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Women of Temple Sholom


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Women of Temple Sholom (WTS) is a dynamic community of women of all ages and stages of life. We have been upholding the mission and values of Temple Sholom since 1903 through social action, spirituality, worship, education, connections and friendships.  With a variety of programs and activities, we are able to support major women’s causes locally and globally to strengthen the influence of progressive Reform Judaism.  A portion of our annual $36 dues also supports the important work of our umbrella organization, Women of Reform Judaism (WRJ). 


WRJ (Women of Reform Judaism)

For over 100 years, WRJ has had an illustrious and extensive history of being at the forefront of social action and change, advancing the role of women in Jewish life, and supporting the growth of Reform institutions around the world. Today, hundreds of WRJ-affiliated sisterhoods like WTS (Women of Temple Sholom) gain access to a vast network of membership, programming, and leadership resources as well as the opportunity to network with thousands of other women and make a difference around the world. WRJ continues to work tirelessly to support important social justice issues while bringing women together to develop personal relationships, facilitate strong leaders, and create a joyful community of faith.
WRJ considers numerous criteria to determine which issues will take precedence over others. It takes an “Education to Action” approach to our advocacy.

Current High Priority Issues are:

  1. Economic Justice and the Reform Pay Equity Initiative
  2. Reproductive Health and Rights
  3. Gender-based Violence
  4. Israel
  5. Global Affairs
  6. Civil Rights, Racial Justice & DEI (Diversity, Equity, and Inclusion)

WTS is in WRJ Heartland District West which will be having its first regional event since the District structure was reorganized officially becoming Heartland District last summer. The event will be held at OSRUI (Olin Sang Ruby Union Institute) in Oconomowoc, WI between November 18-19, 2023. We hope to see you there!


Annual WTS Events

  • Annual kick-off event
  • WTS Shabbat
  • Women’s Seder 

Speaker Series

Expert and engaging speakers on contemporary hot topics included:

  • Modern Jewish Feminism 
  • American Jews and Israeli Issues with Anat Hoffman and Noa Sattath, two activist leaders from Israel Religious Action Committee (co-sponsored with Adult Ed)
  • The Notorious RBG exhibit at the Illinois Holocaust Center (co-sponsored with Adult Ed and Sholom Justice)

WTS Steering Committee

Nadine Abrahams, Marla Burrough,
Cyndi Bergstein, Pamela Bondy, Joan Field, Beth Inlander, Amy Kleinman, Debby Levinson, Marilyn Oskin, Julie Paradise.  Clergy liaison Rabbi Rena Singer.

Learning, Action & Social Programs 

  • Expert and engaging speakers on contemporary hot topics included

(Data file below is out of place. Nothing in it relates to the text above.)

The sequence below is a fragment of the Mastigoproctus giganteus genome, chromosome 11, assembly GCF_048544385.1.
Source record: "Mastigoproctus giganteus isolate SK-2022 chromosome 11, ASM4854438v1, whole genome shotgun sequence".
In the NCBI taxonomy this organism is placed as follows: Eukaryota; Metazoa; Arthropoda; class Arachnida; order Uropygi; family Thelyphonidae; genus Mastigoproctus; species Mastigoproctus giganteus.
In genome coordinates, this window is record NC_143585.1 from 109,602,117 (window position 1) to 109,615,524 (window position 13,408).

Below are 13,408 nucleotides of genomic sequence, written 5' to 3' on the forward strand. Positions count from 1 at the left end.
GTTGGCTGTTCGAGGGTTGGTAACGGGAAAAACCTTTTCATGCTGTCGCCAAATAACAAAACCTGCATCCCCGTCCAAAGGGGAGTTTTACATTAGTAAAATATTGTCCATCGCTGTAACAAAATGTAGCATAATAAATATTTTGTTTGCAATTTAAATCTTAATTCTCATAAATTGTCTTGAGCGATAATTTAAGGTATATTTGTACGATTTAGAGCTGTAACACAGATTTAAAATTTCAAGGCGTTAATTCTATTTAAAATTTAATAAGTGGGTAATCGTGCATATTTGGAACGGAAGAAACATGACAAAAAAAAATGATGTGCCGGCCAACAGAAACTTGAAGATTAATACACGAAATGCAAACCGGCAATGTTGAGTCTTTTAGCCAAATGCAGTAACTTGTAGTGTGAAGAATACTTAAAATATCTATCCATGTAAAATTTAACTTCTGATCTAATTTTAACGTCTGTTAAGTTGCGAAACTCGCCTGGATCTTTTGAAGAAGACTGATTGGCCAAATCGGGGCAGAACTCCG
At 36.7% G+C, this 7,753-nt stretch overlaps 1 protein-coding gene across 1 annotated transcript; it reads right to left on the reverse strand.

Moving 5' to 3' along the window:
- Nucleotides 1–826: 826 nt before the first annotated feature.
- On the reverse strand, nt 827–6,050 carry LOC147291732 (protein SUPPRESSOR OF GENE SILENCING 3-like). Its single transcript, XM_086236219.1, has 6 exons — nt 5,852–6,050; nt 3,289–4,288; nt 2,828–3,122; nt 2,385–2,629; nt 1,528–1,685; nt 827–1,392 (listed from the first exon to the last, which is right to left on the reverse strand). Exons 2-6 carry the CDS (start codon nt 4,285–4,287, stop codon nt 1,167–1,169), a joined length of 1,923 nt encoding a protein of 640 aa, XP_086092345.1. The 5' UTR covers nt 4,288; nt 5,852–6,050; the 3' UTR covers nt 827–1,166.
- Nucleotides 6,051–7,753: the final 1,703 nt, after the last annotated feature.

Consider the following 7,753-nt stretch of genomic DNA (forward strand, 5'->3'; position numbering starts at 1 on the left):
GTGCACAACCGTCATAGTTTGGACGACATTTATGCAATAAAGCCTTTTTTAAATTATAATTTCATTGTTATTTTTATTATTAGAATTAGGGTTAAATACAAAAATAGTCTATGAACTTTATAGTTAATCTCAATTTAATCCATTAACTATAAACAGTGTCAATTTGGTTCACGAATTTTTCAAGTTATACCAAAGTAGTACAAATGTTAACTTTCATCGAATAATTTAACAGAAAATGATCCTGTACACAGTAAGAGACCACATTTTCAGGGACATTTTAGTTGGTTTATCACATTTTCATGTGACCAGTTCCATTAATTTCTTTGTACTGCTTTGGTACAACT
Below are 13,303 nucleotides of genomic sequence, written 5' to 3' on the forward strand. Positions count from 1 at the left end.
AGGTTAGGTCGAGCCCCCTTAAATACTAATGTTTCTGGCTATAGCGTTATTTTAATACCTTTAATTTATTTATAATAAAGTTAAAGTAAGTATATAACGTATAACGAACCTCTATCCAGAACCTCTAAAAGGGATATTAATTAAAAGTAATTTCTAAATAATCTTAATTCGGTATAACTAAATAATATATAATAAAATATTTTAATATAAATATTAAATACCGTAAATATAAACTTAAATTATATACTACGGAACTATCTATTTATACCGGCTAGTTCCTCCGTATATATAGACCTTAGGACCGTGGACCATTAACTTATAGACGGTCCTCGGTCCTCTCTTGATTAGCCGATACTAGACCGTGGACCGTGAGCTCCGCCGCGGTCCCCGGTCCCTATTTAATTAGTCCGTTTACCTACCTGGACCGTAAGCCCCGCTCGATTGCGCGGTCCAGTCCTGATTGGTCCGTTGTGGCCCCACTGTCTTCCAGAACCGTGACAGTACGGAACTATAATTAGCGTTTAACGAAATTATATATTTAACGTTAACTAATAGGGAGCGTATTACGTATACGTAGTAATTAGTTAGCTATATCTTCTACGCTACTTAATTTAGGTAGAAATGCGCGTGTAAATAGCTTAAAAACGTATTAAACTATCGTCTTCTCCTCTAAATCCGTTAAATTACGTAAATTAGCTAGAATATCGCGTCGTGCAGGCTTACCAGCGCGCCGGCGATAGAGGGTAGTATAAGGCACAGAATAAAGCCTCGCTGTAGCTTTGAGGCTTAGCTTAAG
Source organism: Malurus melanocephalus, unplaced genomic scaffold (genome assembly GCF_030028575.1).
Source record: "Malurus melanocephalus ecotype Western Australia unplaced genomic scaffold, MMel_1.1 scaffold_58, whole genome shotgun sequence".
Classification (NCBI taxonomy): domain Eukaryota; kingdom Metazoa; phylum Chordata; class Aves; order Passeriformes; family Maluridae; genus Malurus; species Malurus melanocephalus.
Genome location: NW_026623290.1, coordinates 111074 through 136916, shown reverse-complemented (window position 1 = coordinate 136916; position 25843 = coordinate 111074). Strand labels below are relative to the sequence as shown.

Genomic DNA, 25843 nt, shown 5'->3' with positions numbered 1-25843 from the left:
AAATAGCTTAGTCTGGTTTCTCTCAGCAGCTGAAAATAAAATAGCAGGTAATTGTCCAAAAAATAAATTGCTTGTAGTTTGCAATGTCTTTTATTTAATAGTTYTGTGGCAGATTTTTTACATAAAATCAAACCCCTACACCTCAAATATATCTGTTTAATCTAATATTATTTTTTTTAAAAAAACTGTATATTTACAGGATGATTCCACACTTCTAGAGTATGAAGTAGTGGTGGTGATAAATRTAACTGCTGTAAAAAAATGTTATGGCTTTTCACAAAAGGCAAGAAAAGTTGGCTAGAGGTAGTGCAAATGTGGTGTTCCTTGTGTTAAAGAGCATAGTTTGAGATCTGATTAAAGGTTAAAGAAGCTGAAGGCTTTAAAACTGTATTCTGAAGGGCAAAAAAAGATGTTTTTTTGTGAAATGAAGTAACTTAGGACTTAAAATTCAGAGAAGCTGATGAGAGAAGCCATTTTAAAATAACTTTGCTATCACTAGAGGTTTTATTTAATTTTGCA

• Movie nights with accompanying discussions
  • Book and poetry discussions 
  • Creation of a digital holiday cookbook as a gift to new WTS members
  • Toiletries, clothing and food collections to benefit local organizations
  • Topics included
  • The rise of antisemitism
  • Illinois’ efforts to end gun violence
  • Sex trafficking in Chicago 
  • Reproductive rights and the Jewish imperative
  • Cooking demonstrations
  • Covid-19 coping strategies

Organizations WTS has supported

Upcoming Events


WTS Seder Handout 2021


WTS Shop for a Cause 2019


WTS Kick-off Event 2019


The Sisterhood of Temple Sholom (now called The Women of Temple Sholom) has played a vital role in the life of the Temple since its creation in 1903. Our women have provided strong and innovative leadership that over the decades has helped shape the Temple, its community, its programming, financial support, interfaith activities, social action, education, spiritual and social life. Sisterhood’s role has changed with the times and with the needs of the Temple. In the early years, most women did not work and there were few opportunities for women to participate in the formal Temple governance. Sisterhood was instrumental in providing a community and social hub, programming for women as well as the entire Temple, support of the Temple’s operations, and key financial support for the institution.


At a dinner at the Ideal Club, a suggestion was made to the temple Board of Directors that the women be allowed to form an organized society to work for the religious and social betterment of the Temple, and the Ladies’ Auxiliary of the North Chicago Hebrew Congregation (later named Temple Sholom) was created. Starting with 40 women, the group grew in strength and importance, and by 1967 had nearly 1,400 members.1909 In anticipation of the move to a new, larger home at Pine Grove and Grace, the Ladies’ Auxiliary urged the Temple Board of Directors to change the name of the synagogue to Temple Sholom, a Sanctuary of Peace.